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From Nicholas Petersen <>
Subject what happens when new documents written to old index file?
Date Mon, 09 Apr 2012 04:04:31 GMT
Hello all,

It's been a while since I've actively gotten my hands involved in Lucene,
but I follow it on these email message boards all the time. Anyway, I'm
getting rusty on my concepts of some points, and here is one particular
question I've been wondering:

When you have already indexed let's say 10,000 documents, and
saved/committed it to file, let's say later you open it up and want to add
one simple document to the index. What I want to know is: how intensive (IO
wise, working on the index file structures) and how performant is the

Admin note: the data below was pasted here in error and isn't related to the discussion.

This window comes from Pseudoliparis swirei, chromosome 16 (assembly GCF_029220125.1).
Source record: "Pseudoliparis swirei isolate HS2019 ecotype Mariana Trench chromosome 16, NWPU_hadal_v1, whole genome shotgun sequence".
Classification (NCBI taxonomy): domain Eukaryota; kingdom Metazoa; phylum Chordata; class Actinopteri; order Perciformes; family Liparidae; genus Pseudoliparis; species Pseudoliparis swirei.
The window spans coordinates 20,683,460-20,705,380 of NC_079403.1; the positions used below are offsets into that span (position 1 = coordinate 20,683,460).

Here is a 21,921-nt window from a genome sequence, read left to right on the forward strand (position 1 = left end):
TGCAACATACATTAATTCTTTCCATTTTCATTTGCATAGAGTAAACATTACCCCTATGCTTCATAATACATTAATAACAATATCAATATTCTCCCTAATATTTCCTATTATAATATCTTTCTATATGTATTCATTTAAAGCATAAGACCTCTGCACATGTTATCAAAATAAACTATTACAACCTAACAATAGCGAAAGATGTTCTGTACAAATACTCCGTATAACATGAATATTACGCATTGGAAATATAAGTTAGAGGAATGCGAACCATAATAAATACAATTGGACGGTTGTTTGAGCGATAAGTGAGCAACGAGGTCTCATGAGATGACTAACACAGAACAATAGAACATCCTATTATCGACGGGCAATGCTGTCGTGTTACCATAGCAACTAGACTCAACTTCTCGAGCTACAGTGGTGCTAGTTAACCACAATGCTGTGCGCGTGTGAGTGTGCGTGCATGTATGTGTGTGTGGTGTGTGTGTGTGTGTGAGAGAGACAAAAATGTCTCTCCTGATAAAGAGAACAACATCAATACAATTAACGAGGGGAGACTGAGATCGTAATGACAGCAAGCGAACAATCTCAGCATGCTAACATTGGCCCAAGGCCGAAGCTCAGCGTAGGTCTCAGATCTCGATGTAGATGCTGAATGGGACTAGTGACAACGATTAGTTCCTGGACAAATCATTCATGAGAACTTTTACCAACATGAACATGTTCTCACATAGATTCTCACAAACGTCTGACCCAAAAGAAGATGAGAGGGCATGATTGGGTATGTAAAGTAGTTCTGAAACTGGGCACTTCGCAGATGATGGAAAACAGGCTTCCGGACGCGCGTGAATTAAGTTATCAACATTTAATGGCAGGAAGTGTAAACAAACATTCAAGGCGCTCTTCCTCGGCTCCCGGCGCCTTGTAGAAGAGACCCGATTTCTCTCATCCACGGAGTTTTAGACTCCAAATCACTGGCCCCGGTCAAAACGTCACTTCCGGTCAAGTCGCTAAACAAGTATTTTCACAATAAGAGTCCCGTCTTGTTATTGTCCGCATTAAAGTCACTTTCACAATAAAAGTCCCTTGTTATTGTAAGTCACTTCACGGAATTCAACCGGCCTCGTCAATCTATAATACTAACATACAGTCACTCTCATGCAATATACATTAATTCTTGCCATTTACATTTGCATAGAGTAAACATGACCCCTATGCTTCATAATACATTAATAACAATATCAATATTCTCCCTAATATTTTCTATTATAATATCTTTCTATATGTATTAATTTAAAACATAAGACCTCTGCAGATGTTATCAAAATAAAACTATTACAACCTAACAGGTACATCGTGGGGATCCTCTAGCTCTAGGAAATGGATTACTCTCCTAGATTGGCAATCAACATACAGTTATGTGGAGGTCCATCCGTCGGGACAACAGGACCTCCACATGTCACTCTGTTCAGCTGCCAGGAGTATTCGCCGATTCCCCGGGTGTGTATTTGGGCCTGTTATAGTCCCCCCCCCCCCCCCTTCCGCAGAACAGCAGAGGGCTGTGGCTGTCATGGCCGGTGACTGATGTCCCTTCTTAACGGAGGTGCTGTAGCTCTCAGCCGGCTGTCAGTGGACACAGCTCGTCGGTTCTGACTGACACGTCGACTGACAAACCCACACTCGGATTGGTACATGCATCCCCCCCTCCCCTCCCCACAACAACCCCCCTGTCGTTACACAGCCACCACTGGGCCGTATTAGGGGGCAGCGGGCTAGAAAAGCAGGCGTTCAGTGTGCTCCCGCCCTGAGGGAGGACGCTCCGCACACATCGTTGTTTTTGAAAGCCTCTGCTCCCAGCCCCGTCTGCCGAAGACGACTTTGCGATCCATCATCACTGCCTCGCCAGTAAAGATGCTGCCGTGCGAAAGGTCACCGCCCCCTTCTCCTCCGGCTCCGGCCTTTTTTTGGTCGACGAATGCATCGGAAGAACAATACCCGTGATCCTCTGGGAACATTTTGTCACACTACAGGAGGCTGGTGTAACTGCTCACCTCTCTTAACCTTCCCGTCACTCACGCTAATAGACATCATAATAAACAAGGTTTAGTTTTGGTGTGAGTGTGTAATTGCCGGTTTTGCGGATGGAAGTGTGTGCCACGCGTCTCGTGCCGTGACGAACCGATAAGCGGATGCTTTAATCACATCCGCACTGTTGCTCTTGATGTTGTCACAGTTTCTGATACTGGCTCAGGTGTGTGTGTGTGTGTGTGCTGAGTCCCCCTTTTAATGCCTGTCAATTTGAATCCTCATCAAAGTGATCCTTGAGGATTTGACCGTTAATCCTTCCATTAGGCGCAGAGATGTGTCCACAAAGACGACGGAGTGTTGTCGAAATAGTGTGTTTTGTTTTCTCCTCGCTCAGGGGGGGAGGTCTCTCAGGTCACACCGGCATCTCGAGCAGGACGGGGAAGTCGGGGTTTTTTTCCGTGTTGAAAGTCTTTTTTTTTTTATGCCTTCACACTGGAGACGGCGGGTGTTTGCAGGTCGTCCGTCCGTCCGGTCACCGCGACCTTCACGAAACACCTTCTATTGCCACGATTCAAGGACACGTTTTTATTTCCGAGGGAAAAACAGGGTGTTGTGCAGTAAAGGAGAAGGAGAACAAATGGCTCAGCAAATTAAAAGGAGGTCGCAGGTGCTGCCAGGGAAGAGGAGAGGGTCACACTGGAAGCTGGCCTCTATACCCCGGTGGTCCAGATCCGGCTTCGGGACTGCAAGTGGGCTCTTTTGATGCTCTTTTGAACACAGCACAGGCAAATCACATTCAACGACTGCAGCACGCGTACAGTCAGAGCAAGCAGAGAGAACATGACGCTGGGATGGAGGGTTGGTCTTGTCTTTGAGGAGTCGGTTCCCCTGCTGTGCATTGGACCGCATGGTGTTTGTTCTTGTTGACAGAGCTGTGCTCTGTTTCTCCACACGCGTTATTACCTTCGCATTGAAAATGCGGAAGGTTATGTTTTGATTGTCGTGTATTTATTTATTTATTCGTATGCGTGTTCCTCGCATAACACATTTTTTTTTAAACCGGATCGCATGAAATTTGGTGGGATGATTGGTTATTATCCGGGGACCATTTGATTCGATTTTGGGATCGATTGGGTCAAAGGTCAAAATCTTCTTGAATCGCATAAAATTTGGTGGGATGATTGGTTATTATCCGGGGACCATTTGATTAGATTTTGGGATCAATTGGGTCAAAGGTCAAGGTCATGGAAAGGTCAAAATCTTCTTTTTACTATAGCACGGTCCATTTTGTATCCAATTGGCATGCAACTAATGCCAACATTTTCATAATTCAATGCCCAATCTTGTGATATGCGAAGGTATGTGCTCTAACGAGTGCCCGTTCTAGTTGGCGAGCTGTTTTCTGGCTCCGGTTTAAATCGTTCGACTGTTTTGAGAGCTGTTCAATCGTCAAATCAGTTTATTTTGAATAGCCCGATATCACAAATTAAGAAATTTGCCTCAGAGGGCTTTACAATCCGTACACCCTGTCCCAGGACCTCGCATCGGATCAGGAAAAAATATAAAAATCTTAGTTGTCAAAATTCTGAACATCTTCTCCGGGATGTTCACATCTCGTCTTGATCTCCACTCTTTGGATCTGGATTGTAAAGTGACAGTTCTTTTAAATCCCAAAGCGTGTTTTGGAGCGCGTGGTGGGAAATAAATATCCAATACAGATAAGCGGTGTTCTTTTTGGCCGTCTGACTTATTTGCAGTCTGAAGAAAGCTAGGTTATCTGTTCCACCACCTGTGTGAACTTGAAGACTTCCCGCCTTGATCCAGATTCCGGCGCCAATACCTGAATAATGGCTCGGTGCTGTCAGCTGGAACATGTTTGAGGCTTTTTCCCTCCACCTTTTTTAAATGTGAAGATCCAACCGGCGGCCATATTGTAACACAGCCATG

process of adding one simple document to the already written indexes
(files)? Compared, for instance, to how well a B+ Tree can handle adding
another item to it (ideally very well, with very little of the B+Tree file
bytes having to be touched or reshuffled)?

Worst case scenario is: the whole inverted index structures have to be

Was it that a new add like this essentially writes another set of indexes
(with something like an appended iterated number on the files "*_2.*")? Or
is it a lot more capable than all this?


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